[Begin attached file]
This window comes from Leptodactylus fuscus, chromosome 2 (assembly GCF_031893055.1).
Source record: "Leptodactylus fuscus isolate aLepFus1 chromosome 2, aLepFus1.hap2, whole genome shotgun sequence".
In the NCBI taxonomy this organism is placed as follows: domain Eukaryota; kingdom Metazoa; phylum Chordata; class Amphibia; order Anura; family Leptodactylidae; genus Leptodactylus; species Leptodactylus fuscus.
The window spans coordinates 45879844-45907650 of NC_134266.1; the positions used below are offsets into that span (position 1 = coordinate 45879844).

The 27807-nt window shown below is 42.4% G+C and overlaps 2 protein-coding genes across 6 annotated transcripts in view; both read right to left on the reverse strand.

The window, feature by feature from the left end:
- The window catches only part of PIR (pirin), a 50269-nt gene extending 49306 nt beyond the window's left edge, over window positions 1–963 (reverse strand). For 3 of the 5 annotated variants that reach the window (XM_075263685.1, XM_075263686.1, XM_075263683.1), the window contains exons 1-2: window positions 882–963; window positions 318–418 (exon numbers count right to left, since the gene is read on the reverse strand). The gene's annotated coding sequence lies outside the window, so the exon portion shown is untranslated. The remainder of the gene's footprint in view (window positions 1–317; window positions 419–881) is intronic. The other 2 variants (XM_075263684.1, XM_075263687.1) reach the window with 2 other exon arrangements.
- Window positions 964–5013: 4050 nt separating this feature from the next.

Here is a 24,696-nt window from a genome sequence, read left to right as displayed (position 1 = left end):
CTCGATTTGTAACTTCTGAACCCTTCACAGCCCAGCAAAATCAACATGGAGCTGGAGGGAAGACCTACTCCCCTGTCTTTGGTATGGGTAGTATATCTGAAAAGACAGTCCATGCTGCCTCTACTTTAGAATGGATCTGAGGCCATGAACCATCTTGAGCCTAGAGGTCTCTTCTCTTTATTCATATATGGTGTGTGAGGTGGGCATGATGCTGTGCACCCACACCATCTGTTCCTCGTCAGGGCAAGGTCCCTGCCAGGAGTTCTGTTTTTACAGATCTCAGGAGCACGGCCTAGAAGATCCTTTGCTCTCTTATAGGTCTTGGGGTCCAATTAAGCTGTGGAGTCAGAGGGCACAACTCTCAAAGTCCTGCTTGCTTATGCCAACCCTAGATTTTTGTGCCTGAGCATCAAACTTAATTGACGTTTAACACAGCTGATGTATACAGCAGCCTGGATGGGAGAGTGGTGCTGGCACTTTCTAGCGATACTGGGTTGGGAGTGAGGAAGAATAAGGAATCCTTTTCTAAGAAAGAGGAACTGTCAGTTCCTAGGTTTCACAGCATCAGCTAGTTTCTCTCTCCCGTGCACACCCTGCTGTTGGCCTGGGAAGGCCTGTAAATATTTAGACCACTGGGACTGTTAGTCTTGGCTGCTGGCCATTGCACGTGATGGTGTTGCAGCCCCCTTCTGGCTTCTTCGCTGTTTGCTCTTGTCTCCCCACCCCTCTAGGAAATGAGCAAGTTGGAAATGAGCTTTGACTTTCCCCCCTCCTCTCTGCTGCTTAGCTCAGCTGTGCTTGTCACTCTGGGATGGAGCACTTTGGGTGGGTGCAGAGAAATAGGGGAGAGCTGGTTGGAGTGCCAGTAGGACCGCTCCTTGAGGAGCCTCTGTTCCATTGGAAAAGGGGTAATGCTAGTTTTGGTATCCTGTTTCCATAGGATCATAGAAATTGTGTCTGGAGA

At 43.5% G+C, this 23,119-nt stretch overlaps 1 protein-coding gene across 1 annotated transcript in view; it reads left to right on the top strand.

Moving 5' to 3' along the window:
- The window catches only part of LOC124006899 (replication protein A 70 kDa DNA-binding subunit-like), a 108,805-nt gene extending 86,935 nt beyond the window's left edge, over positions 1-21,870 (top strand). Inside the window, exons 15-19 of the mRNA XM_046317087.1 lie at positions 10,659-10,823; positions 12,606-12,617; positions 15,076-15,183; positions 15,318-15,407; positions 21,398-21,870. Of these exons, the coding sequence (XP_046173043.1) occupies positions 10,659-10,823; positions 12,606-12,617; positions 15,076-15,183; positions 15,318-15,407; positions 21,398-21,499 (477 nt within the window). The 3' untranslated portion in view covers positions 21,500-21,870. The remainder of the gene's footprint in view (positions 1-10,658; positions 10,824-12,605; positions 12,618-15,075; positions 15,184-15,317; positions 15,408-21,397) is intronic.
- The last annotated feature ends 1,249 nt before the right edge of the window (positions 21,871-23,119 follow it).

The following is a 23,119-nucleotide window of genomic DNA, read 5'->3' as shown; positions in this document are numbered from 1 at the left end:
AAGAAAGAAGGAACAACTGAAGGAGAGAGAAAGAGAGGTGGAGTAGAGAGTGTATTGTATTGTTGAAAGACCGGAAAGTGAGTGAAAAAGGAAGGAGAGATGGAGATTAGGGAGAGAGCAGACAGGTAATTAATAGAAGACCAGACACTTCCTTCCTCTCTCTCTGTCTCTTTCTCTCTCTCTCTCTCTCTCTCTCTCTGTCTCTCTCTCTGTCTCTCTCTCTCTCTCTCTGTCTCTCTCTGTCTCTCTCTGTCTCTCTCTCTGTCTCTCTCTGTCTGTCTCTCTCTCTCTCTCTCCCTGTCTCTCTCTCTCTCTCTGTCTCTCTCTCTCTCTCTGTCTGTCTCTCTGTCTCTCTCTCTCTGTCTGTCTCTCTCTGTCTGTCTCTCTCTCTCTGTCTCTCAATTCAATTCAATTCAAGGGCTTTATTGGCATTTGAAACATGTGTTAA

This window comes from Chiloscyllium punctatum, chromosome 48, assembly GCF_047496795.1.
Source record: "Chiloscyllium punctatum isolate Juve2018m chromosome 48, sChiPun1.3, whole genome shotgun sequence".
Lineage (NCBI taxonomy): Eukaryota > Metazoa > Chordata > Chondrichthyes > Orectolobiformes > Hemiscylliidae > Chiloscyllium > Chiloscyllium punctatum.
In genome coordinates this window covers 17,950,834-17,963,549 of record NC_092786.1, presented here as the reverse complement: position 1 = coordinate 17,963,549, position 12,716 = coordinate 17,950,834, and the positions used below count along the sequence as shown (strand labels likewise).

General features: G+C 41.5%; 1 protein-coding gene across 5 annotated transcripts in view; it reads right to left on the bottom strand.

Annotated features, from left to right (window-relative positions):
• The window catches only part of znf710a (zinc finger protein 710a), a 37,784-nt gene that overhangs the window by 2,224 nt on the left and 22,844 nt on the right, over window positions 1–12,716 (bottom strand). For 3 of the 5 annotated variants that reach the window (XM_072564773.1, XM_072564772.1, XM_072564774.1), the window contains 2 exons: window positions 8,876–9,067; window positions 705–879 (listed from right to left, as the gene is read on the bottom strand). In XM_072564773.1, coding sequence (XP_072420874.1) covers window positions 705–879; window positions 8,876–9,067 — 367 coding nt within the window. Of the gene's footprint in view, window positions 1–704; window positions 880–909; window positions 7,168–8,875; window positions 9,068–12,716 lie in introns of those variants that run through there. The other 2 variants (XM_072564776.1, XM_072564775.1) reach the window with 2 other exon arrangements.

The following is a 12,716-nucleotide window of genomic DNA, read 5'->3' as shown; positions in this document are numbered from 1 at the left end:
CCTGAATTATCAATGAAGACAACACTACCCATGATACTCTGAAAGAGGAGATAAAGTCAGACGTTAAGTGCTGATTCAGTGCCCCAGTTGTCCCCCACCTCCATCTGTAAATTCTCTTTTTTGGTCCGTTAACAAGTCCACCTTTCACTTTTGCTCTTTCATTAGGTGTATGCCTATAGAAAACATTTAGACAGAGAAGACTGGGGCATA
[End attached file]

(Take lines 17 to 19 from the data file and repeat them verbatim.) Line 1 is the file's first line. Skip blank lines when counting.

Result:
This window comes from Chiloscyllium punctatum, chromosome 48, assembly GCF_047496795.1.
Source record: "Chiloscyllium punctatum isolate Juve2018m chromosome 48, sChiPun1.3, whole genome shotgun sequence".
Lineage (NCBI taxonomy): Eukaryota > Metazoa > Chordata > Chondrichthyes > Orectolobiformes > Hemiscylliidae > Chiloscyllium > Chiloscyllium punctatum.